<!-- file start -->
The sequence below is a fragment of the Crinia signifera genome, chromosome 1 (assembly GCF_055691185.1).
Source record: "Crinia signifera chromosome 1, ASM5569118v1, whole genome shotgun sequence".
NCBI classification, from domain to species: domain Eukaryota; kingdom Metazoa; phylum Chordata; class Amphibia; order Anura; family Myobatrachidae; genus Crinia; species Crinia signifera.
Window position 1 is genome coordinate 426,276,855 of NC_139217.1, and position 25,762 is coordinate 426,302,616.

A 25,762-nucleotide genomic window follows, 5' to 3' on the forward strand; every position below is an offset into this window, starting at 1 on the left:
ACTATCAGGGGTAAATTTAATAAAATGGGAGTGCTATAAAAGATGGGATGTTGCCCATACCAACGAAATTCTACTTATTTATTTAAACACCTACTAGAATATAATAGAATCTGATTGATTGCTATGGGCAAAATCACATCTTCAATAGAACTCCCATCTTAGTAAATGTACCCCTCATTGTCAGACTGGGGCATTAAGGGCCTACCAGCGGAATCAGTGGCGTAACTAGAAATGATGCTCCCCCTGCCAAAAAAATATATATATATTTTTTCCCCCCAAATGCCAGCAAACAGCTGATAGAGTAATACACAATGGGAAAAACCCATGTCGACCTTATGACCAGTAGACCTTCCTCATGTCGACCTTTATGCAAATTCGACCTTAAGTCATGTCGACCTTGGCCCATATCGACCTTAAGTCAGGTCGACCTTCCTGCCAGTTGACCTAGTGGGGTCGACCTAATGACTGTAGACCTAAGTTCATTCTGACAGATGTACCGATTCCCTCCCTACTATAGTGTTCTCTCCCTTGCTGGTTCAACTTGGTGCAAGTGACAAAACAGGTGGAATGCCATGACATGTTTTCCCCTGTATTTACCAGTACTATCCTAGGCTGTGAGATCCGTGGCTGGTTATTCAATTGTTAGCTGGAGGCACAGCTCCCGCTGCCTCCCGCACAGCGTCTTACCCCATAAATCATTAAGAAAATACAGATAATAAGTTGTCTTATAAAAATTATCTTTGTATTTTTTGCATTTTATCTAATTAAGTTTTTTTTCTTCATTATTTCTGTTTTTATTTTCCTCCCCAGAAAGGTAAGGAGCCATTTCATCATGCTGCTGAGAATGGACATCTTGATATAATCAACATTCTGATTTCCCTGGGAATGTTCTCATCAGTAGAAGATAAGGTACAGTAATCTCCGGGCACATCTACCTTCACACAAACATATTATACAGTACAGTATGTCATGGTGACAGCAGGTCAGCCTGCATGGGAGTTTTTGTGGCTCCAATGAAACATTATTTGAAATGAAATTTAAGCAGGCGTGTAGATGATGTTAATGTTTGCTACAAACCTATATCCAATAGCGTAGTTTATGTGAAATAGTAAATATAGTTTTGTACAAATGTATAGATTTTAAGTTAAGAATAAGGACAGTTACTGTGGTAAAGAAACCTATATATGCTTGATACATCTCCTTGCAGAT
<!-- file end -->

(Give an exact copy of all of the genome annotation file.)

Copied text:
The sequence below is a fragment of the Crinia signifera genome, chromosome 1 (assembly GCF_055691185.1).
Source record: "Crinia signifera chromosome 1, ASM5569118v1, whole genome shotgun sequence".
NCBI classification, from domain to species: domain Eukaryota; kingdom Metazoa; phylum Chordata; class Amphibia; order Anura; family Myobatrachidae; genus Crinia; species Crinia signifera.
Window position 1 is genome coordinate 426,276,855 of NC_139217.1, and position 25,762 is coordinate 426,302,616.

A 25,762-nucleotide genomic window follows, 5' to 3' on the forward strand; every position below is an offset into this window, starting at 1 on the left:
ACTATCAGGGGTAAATTTAATAAAATGGGAGTGCTATAAAAGATGGGATGTTGCCCATACCAACGAAATTCTACTTATTTATTTAAACACCTACTAGAATATAATAGAATCTGATTGATTGCTATGGGCAAAATCACATCTTCAATAGAACTCCCATCTTAGTAAATGTACCCCTCATTGTCAGACTGGGGCATTAAGGGCCTACCAGCGGAATCAGTGGCGTAACTAGAAATGATGCTCCCCCTGCCAAAAAAATATATATATATTTTTTCCCCCCAAATGCCAGCAAACAGCTGATAGAGTAATACACAATGGGAAAAACCCATGTCGACCTTATGACCAGTAGACCTTCCTCATGTCGACCTTTATGCAAATTCGACCTTAAGTCATGTCGACCTTGGCCCATATCGACCTTAAGTCAGGTCGACCTTCCTGCCAGTTGACCTAGTGGGGTCGACCTAATGACTGTAGACCTAAGTTCATTCTGACAGATGTACCGATTCCCTCCCTACTATAGTGTTCTCTCCCTTGCTGGTTCAACTTGGTGCAAGTGACAAAACAGGTGGAATGCCATGACATGTTTTCCCCTGTATTTACCAGTACTATCCTAGGCTGTGAGATCCGTGGCTGGTTATTCAATTGTTAGCTGGAGGCACAGCTCCCGCTGCCTCCCGCACAGCGTCTTACCCCATAAATCATTAAGAAAATACAGATAATAAGTTGTCTTATAAAAATTATCTTTGTATTTTTTGCATTTTATCTAATTAAGTTTTTTTTCTTCATTATTTCTGTTTTTATTTTCCTCCCCAGAAAGGTAAGGAGCCATTTCATCATGCTGCTGAGAATGGACATCTTGATATAATCAACATTCTGATTTCCCTGGGAATGTTCTCATCAGTAGAAGATAAGGTACAGTAATCTCCGGGCACATCTACCTTCACACAAACATATTATACAGTACAGTATGTCATGGTGACAGCAGGTCAGCCTGCATGGGAGTTTTTGTGGCTCCAATGAAACATTATTTGAAATGAAATTTAAGCAGGCGTGTAGATGATGTTAATGTTTGCTACAAACCTATATCCAATAGCGTAGTTTATGTGAAATAGTAAATATAGTTTTGTACAAATGTATAGATTTTAAGTTAAGAATAAGGACAGTTACTGTGGTAAAGAAACCTATATATGCTTGATACATCTCCTTGCAGAT